Quito was the first Latin American city outside Brazil to install a BRT corridor. The Latin American movement toward BRT began as in 1972 in an effort to enhance cheap, convenient, and prompt public transit available for all. Researchers have since noted positive unintended consequences which include less noise and cleaner air. As of 2012 there were around 120 cities in the world with BRT corridors. A key reason is that BRT systems can be three to ten times cheaper than rail alternatives with similar passenger loads.

While in Quito I stayed in a hostel near a bus stop on one of the city’s arterial roads: La Calle 6 de Diciembre, or December Sixth Street. The road is wide enough to accommodate a bus station in the middle and six narrow lanes with two pairs of three lanes going in opposite directions. I was unable to measure, but the lanes appeared to be narrower than most U.S. lanes.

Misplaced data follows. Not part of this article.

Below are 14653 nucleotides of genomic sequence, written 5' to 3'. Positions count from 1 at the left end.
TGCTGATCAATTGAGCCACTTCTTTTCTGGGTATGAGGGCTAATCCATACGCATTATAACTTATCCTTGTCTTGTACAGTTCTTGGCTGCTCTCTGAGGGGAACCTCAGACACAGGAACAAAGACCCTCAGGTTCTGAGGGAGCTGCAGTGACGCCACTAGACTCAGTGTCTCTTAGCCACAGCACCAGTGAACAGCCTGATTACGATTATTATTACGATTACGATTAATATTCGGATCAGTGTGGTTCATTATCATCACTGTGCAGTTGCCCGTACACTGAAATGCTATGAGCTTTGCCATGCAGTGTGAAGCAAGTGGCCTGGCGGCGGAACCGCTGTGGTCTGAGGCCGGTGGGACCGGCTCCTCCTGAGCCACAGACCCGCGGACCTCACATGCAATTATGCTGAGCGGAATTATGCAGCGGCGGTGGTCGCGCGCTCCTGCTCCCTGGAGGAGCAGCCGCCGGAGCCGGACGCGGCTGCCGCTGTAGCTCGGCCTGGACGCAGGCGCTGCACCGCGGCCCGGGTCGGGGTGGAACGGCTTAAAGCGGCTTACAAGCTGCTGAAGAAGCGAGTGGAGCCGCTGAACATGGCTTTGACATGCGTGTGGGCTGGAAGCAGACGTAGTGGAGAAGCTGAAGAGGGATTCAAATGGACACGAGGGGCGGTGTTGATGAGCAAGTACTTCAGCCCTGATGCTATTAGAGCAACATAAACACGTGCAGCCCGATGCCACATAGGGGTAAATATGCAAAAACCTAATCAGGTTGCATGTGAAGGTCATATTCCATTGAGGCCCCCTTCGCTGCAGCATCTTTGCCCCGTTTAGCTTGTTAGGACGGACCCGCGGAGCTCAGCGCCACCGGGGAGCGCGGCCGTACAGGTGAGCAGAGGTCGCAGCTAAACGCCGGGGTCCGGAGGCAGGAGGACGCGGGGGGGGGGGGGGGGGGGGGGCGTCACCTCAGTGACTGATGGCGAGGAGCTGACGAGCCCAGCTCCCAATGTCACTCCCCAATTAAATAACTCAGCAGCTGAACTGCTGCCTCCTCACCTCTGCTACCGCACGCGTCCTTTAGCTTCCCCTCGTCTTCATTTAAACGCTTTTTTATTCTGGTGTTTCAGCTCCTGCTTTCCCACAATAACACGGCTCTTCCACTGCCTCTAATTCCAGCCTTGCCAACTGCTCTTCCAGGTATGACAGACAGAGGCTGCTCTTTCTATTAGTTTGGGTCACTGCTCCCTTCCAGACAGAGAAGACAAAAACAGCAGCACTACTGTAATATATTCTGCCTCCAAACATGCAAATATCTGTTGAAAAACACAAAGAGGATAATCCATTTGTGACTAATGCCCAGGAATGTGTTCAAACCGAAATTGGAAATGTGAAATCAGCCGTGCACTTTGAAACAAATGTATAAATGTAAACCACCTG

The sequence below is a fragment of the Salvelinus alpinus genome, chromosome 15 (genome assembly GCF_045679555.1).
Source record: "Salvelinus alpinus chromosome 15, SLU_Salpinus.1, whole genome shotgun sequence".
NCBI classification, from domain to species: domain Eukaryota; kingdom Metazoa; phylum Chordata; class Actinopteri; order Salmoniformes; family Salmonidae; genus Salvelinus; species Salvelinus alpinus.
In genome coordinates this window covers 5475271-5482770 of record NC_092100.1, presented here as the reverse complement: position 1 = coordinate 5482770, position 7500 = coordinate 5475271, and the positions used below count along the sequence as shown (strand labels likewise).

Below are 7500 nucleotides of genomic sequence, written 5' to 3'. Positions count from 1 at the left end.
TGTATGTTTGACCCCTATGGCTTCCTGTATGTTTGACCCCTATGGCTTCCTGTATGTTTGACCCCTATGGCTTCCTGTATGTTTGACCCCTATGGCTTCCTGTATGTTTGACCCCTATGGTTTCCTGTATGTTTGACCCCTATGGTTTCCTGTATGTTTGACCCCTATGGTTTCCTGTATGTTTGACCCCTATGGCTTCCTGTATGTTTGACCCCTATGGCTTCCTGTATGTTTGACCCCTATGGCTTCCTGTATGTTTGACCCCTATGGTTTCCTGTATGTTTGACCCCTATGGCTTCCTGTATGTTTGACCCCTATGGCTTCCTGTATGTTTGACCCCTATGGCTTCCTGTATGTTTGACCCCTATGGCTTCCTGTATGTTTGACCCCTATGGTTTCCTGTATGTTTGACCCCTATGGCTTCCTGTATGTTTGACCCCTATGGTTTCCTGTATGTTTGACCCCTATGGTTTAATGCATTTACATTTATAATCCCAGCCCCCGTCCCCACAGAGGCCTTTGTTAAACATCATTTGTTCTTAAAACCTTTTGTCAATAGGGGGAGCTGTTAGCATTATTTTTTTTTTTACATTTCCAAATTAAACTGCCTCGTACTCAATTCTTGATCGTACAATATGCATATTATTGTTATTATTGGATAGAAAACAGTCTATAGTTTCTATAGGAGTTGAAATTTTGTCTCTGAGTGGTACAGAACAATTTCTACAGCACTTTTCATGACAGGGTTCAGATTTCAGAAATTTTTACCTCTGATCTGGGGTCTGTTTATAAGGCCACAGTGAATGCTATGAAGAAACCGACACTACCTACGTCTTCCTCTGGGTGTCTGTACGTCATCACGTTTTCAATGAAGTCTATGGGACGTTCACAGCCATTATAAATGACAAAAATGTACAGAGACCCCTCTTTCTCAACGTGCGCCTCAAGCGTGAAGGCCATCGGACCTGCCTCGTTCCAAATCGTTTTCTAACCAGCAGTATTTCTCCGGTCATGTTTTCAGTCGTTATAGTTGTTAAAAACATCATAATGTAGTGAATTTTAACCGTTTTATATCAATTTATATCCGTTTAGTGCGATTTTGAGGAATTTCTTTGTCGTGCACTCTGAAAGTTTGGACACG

The buses utilize the center-most lanes as dedicated lanes separated by thin concrete medians. Only emergency vehicles may additionally use the bus lanes. All other traffic is forced to use the four outermost lanes. In this way public transit is incentivized through greater speed unlike present buses in Wisconsin which are forced to drive in mixed traffic.

BRT riders in Quito enter the covered stations on one side, pay their $0.25 fare, and exit out the other. Photo by Ken Smith.

BRT riders in Quito enter the covered stations on one side, pay their $0.25 fare, and exit out the other. Photo by Ken Smith.